One issue Sderot's mayor doesn’t like to talk about is the number of residents who have left the rocket-battered southern town. Only talking about it, Eli Moyal believes, causes many people to leave.
In difference speeches and conventions he reiterates that the residents are strong and are not abandoning the city, but are only "stepping out to relax."
In an honest talk, however, he is forced to admit that 10% to 15% of the city's residents – about 3,000 people – no longer live in Sderot, according to his estimates. Aid organizations present higher figures – up to 25% of the population.
It's not easy to obtain accurate data on the number of people who have left the city. Municipality officials explain that a significant number of those who leave don’t officially change their address, for tax considerations and in order to continue receiving benefits.
In one of the recent waves of escalation, Moyal told visiting Defense Minister Ehud Barak
that every such wave caused dozens of additional families to run off away from the Qassam range.
The almost accurate rocket fire and the heavy damage caused by the Qassams have managed to crack a part of this sorrowful city's public strength. The economic distress has only worsened the problem.
"We must admit that those who can afford it financially have left the city. Most of the population left behind is the weaker population," says Sasson Sara, chairman of the local parents' committee, who owns a grocery store in the city.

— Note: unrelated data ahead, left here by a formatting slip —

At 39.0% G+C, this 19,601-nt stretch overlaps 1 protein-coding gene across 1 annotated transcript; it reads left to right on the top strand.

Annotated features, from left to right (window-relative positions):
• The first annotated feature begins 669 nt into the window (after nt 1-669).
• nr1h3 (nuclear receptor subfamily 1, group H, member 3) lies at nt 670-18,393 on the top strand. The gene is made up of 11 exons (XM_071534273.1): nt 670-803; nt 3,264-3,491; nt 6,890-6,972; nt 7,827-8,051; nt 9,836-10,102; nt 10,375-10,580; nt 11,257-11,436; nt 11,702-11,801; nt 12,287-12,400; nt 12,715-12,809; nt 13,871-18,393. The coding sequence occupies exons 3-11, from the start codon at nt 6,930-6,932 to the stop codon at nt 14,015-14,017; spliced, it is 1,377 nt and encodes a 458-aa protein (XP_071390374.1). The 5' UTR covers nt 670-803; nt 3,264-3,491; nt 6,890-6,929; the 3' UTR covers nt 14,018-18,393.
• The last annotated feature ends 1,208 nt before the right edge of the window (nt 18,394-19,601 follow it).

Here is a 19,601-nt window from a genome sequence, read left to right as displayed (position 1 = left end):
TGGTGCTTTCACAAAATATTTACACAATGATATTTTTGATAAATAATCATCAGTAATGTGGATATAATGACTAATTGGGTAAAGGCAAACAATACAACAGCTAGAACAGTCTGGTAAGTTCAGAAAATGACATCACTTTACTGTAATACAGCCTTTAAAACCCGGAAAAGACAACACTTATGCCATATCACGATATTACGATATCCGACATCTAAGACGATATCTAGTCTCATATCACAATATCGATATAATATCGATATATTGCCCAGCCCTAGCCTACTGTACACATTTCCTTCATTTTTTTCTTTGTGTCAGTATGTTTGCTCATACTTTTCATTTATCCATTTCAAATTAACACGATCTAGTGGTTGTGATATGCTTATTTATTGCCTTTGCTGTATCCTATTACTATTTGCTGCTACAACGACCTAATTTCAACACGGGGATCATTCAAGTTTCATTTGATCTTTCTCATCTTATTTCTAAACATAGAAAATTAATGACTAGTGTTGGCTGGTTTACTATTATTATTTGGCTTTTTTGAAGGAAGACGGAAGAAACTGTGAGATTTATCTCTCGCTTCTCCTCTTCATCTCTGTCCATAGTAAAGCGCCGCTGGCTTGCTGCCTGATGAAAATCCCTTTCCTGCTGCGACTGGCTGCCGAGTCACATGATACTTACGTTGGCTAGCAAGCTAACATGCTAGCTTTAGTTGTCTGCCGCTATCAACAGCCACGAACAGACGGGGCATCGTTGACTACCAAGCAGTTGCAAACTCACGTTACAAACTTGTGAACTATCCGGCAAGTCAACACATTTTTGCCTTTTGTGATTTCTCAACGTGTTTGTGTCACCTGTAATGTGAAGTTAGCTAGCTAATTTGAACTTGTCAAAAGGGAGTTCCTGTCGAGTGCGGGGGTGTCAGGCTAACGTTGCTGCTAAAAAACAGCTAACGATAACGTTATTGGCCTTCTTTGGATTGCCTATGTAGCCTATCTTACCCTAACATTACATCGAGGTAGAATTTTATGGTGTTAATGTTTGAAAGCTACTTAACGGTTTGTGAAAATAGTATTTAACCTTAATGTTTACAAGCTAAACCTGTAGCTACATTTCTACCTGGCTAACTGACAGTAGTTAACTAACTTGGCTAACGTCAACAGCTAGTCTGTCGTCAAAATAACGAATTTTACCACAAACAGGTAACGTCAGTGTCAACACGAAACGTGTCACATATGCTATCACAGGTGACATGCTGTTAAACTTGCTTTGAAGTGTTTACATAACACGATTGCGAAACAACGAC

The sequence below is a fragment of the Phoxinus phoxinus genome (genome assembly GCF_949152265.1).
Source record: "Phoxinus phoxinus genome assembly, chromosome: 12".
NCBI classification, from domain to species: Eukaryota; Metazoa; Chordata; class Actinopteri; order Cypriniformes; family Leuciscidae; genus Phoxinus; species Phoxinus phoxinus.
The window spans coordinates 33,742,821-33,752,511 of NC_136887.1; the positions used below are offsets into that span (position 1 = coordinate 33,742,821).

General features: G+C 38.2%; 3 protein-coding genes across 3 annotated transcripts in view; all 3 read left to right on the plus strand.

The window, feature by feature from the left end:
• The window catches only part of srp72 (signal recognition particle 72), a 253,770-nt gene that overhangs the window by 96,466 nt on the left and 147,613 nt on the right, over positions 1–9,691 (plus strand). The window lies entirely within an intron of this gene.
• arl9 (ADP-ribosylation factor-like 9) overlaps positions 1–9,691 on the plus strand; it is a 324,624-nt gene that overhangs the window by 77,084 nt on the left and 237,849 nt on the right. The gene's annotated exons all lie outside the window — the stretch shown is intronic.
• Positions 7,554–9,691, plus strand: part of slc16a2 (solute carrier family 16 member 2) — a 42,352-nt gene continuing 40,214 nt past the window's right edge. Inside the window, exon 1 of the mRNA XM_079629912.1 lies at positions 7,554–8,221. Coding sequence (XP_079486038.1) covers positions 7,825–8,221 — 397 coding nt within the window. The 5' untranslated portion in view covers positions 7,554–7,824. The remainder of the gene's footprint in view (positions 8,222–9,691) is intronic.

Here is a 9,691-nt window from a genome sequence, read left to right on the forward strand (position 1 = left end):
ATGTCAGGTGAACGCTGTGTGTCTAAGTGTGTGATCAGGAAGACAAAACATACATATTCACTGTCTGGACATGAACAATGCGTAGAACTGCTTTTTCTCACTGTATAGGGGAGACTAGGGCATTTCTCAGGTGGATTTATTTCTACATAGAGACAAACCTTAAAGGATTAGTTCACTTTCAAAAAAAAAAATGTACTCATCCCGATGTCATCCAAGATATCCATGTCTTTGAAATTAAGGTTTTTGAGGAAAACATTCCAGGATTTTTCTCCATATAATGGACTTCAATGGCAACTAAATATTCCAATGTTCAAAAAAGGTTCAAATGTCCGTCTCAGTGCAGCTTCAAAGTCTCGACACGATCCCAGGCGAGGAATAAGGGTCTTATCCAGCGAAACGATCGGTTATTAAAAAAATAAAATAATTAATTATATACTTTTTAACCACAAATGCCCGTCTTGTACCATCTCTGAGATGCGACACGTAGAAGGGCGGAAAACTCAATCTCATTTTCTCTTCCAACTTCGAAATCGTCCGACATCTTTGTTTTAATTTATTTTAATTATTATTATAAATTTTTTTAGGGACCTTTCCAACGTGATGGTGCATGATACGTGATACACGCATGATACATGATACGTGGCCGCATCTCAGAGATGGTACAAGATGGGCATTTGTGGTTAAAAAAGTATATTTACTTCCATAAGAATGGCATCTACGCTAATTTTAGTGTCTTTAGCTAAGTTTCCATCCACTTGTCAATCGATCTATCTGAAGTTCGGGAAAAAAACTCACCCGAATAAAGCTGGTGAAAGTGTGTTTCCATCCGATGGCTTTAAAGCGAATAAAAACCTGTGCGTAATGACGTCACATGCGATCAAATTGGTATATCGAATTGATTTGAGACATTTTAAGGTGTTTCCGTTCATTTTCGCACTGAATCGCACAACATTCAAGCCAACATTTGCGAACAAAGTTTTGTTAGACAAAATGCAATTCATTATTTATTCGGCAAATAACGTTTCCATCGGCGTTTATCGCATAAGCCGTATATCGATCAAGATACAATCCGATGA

"Everything I say in regards to this issue is only an estimate, and all those presenting figures are not being accurate," says Moyal, who is waiting for the Central Bureau of Statistics' 2009 report in order to get the real picture. "That would be the most reliable datum."
"The big bang," as far as he is concerned began with the escalation in May 2007. "I saw it as mayor, but also as a resident. You suddenly see your neighbors leaving, friends leaving. There is a kind of movement."
One way to examine the trend is through the number of schoolchildren. According to the head of the city's education department, backed by Mayor Moyal, a drop of 9.8% was noted in the number of students at the beginning of the school year.
Municipality officials have said in the past that these were only students who moved to secure schools, but now they admit that these children's parents have apparently left the city.
"It's not easy, but this is what we have to deal with," says Moyal.
Those who take to the city's streets cannot ignore the hundreds of "For Sale" signs. About a month ago, members of the Yedid association appealed to the Knesset to discuss the residents' inability to meet their mortgage payments, as many have rented an apartment outside the city while continuing to pay the mortgage on their Sderot house.
Residents hide as rocket hits city (Photo: AP)
Yedid Associate Director Ran Melamed is considering filing a petition with the High Court of Justice against the supervisor of the banks.
"One must understand that people are leaving Sderot and living in distant places. About 25% are in problematic situations.
"Only this morning I received a phone call from a woman who moved to Ein Tzurim and wants to return to Sderot, but won't do it at the moment because she is worried about her children. In any case, she cannot meet the mortgage payments anymore and cannot pay double."
Melamed blames the government for the situation. "They don’t want to be seen as abandoning Sderot and sending the residents outside. This is a political answer, and the result is clear. Those who can afford to stay outside Sderot do it. Those who remain 'screwed' are those who have always been screwed."